Most of the Dwarf names in Tolkien’s ‘The Hobbit’ and ‘Lord of the Rings’ were sourced from the ‘Dvergata’ (The Catalog of Dwarfs) – a section of an Old Norse poem

Most of the Dwarf names in Tolkien’s ‘The Hobbit’ and ‘Lord of the Rings’ were sourced from the ‘Dvergata’ (The Catalog of Dwarfs) – a section of an Old Norse poem

It is a known fact that J.R.R. Tolkien structured 'The Hobbit' and 'The Lord of the Rings' trilogy around the languages he developed himself.

They're accepted as 'real' languages as they each have their own unique structure and grammar.

Tolkien said this of his writing style: The invention of languages is the foundation. The 'stories' were made rather to provide a world for the languages than the reverse. To me a name comes first and the story follows."

Clearly names are very important to him and that is probably why a section of Vlusp (the first poem of a collection of Old Norse poems) appealed to him. The section is called the Dvergata and translated it means 'the Catalog of Dwarfs'.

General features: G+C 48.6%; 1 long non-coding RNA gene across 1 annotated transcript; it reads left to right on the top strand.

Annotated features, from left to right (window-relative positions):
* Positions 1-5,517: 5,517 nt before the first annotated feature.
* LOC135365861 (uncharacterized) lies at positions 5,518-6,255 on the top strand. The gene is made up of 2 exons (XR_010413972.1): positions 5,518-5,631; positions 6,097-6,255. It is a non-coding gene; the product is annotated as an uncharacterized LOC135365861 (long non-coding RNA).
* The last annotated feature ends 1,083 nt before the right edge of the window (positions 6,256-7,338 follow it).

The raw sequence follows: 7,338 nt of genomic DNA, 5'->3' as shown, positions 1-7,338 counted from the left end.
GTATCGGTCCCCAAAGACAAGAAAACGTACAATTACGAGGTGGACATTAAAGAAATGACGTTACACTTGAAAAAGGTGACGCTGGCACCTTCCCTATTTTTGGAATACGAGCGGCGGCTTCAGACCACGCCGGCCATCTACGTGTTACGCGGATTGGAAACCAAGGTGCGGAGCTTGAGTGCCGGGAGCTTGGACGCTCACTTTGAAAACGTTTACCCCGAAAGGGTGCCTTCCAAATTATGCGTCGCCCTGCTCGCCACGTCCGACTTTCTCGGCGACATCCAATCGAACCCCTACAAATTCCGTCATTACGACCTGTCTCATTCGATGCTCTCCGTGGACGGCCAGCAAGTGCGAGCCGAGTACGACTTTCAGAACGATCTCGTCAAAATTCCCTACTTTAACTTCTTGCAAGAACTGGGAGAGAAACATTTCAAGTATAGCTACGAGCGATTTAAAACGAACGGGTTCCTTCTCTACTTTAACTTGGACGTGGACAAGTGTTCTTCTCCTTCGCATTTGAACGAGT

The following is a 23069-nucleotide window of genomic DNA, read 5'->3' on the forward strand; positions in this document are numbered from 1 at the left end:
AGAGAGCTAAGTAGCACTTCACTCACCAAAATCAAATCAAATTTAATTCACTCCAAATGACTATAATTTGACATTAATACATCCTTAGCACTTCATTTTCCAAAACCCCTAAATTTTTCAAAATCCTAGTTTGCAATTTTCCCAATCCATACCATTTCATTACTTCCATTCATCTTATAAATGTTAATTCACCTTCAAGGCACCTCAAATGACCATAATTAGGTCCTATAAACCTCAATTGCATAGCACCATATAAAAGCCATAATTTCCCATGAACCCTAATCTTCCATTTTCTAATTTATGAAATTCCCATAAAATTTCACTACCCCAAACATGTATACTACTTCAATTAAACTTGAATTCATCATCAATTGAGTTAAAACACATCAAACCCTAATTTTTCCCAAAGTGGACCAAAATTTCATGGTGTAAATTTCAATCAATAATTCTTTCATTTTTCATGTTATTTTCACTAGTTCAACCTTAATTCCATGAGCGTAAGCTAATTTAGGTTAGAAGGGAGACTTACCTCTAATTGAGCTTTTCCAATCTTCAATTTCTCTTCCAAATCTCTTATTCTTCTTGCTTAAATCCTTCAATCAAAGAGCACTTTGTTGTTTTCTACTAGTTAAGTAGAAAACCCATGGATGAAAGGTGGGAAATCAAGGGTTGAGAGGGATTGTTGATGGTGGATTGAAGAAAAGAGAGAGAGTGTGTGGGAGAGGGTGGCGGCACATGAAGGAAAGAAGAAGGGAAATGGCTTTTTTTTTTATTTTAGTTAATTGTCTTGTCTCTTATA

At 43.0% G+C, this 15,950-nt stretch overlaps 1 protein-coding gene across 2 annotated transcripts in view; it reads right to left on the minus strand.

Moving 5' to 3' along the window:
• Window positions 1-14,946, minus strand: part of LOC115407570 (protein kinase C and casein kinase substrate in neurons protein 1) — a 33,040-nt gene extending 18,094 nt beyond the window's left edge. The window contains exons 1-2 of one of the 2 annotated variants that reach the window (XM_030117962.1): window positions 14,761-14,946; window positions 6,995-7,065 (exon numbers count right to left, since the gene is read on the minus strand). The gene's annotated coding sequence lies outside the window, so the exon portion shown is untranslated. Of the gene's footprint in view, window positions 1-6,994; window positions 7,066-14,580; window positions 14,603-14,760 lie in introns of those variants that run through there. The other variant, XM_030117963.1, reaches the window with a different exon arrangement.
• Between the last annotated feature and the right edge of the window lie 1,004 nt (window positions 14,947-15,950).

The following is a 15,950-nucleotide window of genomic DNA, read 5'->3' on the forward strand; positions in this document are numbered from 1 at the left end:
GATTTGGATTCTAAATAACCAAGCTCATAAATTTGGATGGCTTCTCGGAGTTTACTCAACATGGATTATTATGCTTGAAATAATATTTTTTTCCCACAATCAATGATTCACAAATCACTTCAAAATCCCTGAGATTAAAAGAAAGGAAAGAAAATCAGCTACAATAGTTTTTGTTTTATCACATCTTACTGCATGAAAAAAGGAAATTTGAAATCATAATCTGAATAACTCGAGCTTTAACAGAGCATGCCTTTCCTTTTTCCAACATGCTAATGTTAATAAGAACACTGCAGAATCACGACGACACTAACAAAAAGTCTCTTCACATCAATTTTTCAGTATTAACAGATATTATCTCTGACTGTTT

Tolkien took almost all of the names of the Dwarfs of Middle Earth as well as Gandalf's name from the Dvergata. Tolkien's youngest son, Christopher, suggests that "those Dwarf-names in The Hobbit provided the whole starting-point for the Mannish languages in Middle-earth."

At least twenty five of Tolkien's Dwarfs were named after Dwarfs listed in this section of the poem contained in stanzas ten to sixteen of Vlusp.

When people asked Tolkien what 'The Lord of the Rings' is all about, he used to reply: "It is to me, anyway, largely an essay in 'linguistic aesthetic."

(Source)

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